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Search Results 0 to 38 of about 39 (some duplicates have been removed)
, but the fact he was not speaking optimistically about the economy and the effects of qe3 on the economy sent a damper on the stocks. a nice way to begin the day with 75 up on the dow, 3.6 on the s&p, and, again, nasdaq is the only one in the red. lauren: sometimes the fed tie doesn't list everything. silver ending at seven month highs. look at that. david: oil, a little of a rise, natural gas, though, we want to focus on natural gas because we have seen that thing grow for the past month or so. it was up 5% today. if you're looking for some play in energy, oil seems a little too hectic for you, go to natural gas. with ce get -- can we get that up there? okay. switch to airlines. lauren: they are seeing a pop today. as you see, there was a report out earlier saying the outlook for the airline industry is improving. that's a good sign. look at that. up arrows across the board. david: ibm, you knew it was a pick when warren buffet went in there. today, look at this, an all time 10-year high at the top there trading at $210.43 per share. that was a 1.5% jump today. a nice big move by ibm. fed ch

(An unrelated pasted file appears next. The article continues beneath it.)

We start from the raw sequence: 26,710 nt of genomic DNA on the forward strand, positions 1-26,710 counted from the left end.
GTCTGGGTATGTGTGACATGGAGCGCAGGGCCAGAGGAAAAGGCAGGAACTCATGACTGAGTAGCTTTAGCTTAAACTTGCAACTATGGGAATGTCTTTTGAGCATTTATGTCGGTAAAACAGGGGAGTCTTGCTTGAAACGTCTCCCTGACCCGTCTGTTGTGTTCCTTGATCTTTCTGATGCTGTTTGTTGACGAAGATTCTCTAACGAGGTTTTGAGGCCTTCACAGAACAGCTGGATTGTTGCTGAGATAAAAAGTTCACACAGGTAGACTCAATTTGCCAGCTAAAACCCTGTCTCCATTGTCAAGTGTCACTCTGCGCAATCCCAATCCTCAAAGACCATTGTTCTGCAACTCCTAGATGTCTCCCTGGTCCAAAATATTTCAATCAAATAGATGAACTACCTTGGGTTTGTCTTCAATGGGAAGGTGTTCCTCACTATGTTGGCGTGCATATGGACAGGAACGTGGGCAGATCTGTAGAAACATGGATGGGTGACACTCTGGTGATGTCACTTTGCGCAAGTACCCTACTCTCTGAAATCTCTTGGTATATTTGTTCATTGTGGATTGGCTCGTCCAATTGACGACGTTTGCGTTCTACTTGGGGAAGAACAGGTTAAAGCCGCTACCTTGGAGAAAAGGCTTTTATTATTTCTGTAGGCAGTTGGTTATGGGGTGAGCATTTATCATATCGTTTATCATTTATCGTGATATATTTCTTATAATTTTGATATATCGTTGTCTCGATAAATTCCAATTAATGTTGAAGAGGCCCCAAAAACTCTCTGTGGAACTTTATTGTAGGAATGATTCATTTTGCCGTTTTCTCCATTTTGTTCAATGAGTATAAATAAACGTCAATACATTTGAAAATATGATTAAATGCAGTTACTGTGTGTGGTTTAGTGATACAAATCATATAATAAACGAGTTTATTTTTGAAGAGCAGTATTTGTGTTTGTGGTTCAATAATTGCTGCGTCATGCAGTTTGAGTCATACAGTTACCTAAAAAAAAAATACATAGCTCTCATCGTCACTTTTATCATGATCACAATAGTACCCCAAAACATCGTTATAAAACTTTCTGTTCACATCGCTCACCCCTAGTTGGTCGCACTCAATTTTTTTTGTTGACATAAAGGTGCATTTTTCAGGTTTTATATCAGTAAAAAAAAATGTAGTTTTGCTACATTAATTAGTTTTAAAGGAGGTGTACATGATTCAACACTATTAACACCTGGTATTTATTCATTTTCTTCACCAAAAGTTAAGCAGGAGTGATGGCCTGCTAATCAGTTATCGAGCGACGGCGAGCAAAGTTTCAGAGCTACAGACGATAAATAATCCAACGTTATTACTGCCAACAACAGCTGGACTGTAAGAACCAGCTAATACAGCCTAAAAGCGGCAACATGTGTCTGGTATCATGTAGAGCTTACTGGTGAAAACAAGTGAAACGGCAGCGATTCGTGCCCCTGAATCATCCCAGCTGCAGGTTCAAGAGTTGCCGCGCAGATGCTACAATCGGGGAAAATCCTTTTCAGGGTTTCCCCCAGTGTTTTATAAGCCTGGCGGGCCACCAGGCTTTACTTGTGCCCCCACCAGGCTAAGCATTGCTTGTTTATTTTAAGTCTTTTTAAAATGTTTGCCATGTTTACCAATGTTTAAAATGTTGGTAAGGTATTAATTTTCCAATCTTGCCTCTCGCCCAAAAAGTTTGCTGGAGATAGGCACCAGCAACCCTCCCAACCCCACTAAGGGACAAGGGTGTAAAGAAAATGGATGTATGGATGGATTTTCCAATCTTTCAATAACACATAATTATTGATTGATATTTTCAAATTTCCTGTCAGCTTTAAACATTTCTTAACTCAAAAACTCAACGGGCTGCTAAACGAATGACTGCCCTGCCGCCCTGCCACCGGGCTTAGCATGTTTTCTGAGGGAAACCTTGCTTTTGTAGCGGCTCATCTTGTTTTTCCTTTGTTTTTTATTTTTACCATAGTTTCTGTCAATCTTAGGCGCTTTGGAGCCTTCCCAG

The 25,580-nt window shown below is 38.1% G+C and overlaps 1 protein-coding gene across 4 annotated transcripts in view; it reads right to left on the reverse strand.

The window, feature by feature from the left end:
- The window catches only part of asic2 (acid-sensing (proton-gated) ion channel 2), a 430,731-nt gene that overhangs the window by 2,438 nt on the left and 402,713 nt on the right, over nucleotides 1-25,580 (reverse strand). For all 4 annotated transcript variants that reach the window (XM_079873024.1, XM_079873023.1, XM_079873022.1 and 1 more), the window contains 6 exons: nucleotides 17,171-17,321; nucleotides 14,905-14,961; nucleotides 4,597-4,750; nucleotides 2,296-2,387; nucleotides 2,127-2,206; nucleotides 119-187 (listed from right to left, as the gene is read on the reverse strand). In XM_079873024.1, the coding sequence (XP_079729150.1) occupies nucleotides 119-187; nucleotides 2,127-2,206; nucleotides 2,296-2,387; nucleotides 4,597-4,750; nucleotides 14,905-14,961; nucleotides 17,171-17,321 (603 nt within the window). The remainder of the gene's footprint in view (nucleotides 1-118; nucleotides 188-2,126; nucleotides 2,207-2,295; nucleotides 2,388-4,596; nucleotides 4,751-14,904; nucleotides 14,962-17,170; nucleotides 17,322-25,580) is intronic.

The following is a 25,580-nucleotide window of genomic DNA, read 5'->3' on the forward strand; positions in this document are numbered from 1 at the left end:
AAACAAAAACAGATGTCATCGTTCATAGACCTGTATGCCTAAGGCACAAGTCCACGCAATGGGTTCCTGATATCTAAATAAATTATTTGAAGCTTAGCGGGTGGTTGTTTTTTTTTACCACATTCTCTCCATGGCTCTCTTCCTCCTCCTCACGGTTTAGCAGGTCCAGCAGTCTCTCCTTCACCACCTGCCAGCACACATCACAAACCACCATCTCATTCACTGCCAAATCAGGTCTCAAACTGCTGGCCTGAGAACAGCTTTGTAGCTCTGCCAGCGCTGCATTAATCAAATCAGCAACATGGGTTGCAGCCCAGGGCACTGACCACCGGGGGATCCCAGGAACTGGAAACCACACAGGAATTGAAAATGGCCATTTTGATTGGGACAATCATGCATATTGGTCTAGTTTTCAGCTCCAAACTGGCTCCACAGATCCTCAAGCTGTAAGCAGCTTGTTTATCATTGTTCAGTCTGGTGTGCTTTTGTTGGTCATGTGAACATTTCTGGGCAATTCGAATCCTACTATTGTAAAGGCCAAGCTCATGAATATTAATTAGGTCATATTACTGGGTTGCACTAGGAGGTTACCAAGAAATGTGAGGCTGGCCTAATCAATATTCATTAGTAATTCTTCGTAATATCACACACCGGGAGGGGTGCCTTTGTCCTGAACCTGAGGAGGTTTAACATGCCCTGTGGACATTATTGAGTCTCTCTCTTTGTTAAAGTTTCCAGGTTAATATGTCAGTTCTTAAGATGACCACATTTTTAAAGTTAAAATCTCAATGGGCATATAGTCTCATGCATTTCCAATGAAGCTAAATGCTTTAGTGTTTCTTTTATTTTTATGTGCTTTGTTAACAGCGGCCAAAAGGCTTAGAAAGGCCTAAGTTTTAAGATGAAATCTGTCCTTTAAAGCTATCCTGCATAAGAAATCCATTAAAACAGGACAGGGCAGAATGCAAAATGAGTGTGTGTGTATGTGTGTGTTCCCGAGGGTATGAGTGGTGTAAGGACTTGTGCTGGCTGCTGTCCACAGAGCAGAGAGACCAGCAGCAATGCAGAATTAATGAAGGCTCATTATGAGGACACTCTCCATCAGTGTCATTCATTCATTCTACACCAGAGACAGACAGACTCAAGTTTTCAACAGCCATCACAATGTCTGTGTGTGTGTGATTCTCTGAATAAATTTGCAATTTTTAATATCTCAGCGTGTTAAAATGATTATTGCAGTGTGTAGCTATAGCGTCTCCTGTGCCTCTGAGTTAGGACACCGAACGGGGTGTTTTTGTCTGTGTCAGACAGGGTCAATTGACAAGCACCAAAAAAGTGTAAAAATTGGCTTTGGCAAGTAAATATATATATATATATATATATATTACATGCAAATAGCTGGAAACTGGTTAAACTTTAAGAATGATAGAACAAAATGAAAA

that will be the headline on thursday morning? probably not. the debate is supposed to focus on the economy, a tough subject for the president. minutes from now, another report on manufacturing and it's likely to confirm an economy on the verge of recession. contrary to media reports, governor romney's campaign is not dead. a rasmussen poll gives him an edge among voters who will definitely vote and see his tracking poll of likely voters first on this program minutes from now. no letup in tax the rich mania. the u.n. takes aim at the richer people in america and europeans riot again to make them pay for, well, for everything. and then there is this, the european beat americans at golf again. but cheer up, "varney & company" is about to begin. >> good morning, "varney & company," today is monday october the 1st. wednesday is the first presidential debate and the obama campaign spent the weekend trying to low up media expectations that the president's already won. most mainstream polls do indeed have president obama in the lead, but according to rasmussen, governor romney has an edge among certain voters. 43